I don’t know how long we sat there, I think it was quite a while. The views back over the Cuillin and out to sea were sublime, we were a dinghy being towed behind a mighty ship, bobbing away at the tail end of the action, our tow rope a narrow ridge snaking away from us to a vessel whose deck we’d abandoned full of confidence and optimism what seemed like days ago.
My watch laughed at me. The boat would sail whatever time it said and wherever we were.
We got ready to go. Gus has the focus of a man who knew where he wanted to be and wanted to be there now – the grassy bit at the bottom of 500m of scree. I was feeling better, a little spring was back in my step and a took to the scree with trainers that were already trashed and decided to make the most of it.
Ground was covered quickly, too quickly at one point. Gus was in front of me, moving at a nice even pace on the highly mobile scree. I was keeping pace when the stones under one foot just disappeared, my leg folded under me and started motoring down the slope. I hit Gus on the crest of a scree wave and he’s shouting at me to stop pushing and slow down and I was just as much a passenger as he was.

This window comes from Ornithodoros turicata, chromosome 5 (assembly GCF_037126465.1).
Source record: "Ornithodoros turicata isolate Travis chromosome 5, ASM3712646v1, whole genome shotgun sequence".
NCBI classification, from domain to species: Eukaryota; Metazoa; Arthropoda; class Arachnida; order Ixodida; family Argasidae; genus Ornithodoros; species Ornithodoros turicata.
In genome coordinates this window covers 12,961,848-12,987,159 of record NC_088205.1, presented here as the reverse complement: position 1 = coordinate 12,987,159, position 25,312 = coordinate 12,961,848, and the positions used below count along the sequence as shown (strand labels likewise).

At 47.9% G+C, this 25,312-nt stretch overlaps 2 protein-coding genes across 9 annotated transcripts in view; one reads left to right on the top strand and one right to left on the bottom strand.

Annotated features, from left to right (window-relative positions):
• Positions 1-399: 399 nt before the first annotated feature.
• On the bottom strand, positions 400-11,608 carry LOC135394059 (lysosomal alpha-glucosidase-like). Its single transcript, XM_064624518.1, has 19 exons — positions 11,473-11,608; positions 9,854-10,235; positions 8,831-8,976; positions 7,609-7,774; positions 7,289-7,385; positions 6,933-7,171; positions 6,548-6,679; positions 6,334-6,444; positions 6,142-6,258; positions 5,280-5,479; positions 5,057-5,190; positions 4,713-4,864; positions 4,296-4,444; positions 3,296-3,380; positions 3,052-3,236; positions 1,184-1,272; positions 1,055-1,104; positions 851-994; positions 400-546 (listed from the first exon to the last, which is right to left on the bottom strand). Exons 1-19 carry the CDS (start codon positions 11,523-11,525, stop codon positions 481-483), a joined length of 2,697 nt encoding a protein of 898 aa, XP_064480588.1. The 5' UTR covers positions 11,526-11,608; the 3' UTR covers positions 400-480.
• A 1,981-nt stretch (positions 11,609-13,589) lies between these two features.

We had the weight advantage and eventually ground to a halt like the worst prepared two-man bob team you ever saw. I was relieved to find that my arse wasn’t now sticking through huge holes in my trousers and there was nothing to be done but carry on.
My eyes were focused on a burn with small waterfalls and I could see it get closer and closer. The easy angled grassy ground felt odd and was slow going but at the water all the pain went away.
Feet and heads were steeped, bottles refilled, heads and hears repaired and everything seemed all right. No way we were making the ferry.
Shellshocked and dazed we wandered well off the track and picked it back up near the slopes to Coir a Ghrunnda where we marveled at the view to the venue of so much fun the night before. The light was fading now as well. Bloody hell.
Tired eyes worked with maps trying to pick up the track, it was simple nav but we were both shot. The solid surface of the path was an utter joy and we picked up the pace as well as we could. The last dregs were soon gone from our bottle and the little bay by the camp site waved to us from the platform as out train slowly pulled into the station. A blast of steam from the cylinders as slowed for the signal and were were there.
The rain came on 100m from the camp site and I found myself in a shell jacket as I tramped to the toilet block for a wee wash and change. We both freshened up as well as we could be arsed doing and sat in the car. It rained, it was dark, the ferry had gone hours ago.